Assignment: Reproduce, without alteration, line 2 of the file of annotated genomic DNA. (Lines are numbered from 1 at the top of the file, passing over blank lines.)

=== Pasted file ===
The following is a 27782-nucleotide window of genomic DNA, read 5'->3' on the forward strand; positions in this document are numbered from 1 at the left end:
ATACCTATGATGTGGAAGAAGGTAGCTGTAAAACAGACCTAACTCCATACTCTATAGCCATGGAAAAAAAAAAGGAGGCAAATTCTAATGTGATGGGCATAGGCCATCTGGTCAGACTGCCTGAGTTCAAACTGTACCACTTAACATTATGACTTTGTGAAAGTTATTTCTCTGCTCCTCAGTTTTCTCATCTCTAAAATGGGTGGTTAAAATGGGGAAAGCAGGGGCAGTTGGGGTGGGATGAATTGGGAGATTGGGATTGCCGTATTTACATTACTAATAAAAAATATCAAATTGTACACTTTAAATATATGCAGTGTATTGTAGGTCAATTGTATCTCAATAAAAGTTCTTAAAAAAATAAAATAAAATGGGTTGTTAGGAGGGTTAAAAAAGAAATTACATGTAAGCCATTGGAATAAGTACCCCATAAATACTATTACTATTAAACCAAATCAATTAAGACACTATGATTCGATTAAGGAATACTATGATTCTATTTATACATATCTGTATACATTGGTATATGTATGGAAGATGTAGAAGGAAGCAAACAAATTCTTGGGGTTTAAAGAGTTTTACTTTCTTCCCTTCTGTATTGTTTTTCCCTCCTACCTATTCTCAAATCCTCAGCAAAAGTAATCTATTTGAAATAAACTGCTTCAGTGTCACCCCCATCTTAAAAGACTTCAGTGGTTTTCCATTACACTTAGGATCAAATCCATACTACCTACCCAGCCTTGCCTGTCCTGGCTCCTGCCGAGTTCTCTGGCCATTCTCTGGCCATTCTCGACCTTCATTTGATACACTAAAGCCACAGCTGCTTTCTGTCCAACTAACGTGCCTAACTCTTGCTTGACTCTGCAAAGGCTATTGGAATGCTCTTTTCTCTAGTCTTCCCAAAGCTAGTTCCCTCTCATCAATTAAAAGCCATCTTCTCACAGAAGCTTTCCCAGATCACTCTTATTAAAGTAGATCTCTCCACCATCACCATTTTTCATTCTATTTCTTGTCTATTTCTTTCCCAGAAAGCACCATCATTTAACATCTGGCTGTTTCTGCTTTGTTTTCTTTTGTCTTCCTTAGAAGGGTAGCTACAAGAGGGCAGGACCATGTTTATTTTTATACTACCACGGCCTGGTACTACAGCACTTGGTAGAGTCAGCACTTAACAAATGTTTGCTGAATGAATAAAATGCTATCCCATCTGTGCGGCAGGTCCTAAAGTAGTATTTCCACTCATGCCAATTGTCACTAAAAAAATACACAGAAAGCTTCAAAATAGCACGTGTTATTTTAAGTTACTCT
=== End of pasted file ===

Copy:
ATACCTATGATGTGGAAGAAGGTAGCTGTAAAACAGACCTAACTCCATACTCTATAGCCATGGAAAAAAAAAAGGAGGCAAATTCTAATGTGATGGGCATAGGCCATCTGGTCAGACTGCCTGAGTTCAAACTGTACCACTTAACATTATGACTTTGTGAAAGTTATTTCTCTGCTCCTCAGTTTTCTCATCTCTAAAATGGGTGGTTAAAATGGGGAAAGCAGGGGCAGTTGGGGTGGGATGAATTGGGAGATTGGGATTGCCGTATTTACATTACTAATAAAAAATATCAAATTGTACACTTTAAATATATGCAGTGTATTGTAGGTCAATTGTATCTCAATAAAAGTTCTTAAAAAAATAAAATAAAATGGGTTGTTAGGAGGGTTAAAAAAGAAATTACATGTAAGCCATTGGAATAAGTACCCCATAAATACTATTACTATTAAACCAAATCAATTAAGACACTATGATTCGATTAAGGAATACTATGATTCTATTTATACATATCTGTATACATTGGTATATGTATGGAAGATGTAGAAGGAAGCAAACAAATTCTTGGGGTTTAAAGAGTTTTACTTTCTTCCCTTCTGTATTGTTTTTCCCTCCTACCTATTCTCAAATCCTCAGCAAAAGTAATCTATTTGAAATAAACTGCTTCAGTGTCACCCCCATCTTAAAAGACTTCAGTGGTTTTCCATTACACTTAGGATCAAATCCATACTACCTACCCAGCCTTGCCTGTCCTGGCTCCTGCCGAGTTCTCTGGCCATTCTCTGGCCATTCTCGACCTTCATTTGATACACTAAAGCCACAGCTGCTTTCTGTCCAACTAACGTGCCTAACTCTTGCTTGACTCTGCAAAGGCTATTGGAATGCTCTTTTCTCTAGTCTTCCCAAAGCTAGTTCCCTCTCATCAATTAAAAGCCATCTTCTCACAGAAGCTTTCCCAGATCACTCTTATTAAAGTAGATCTCTCCACCATCACCATTTTTCATTCTATTTCTTGTCTATTTCTTTCCCAGAAAGCACCATCATTTAACATCTGGCTGTTTCTGCTTTGTTTTCTTTTGTCTTCCTTAGAAGGGTAGCTACAAGAGGGCAGGACCATGTTTATTTTTATACTACCACGGCCTGGTACTACAGCACTTGGTAGAGTCAGCACTTAACAAATGTTTGCTGAATGAATAAAATGCTATCCCATCTGTGCGGCAGGTCCTAAAGTAGTATTTCCACTCATGCCAATTGTCACTAAAAAAATACACAGAAAGCTTCAAAATAGCACGTGTTATTTTAAGTTACTCT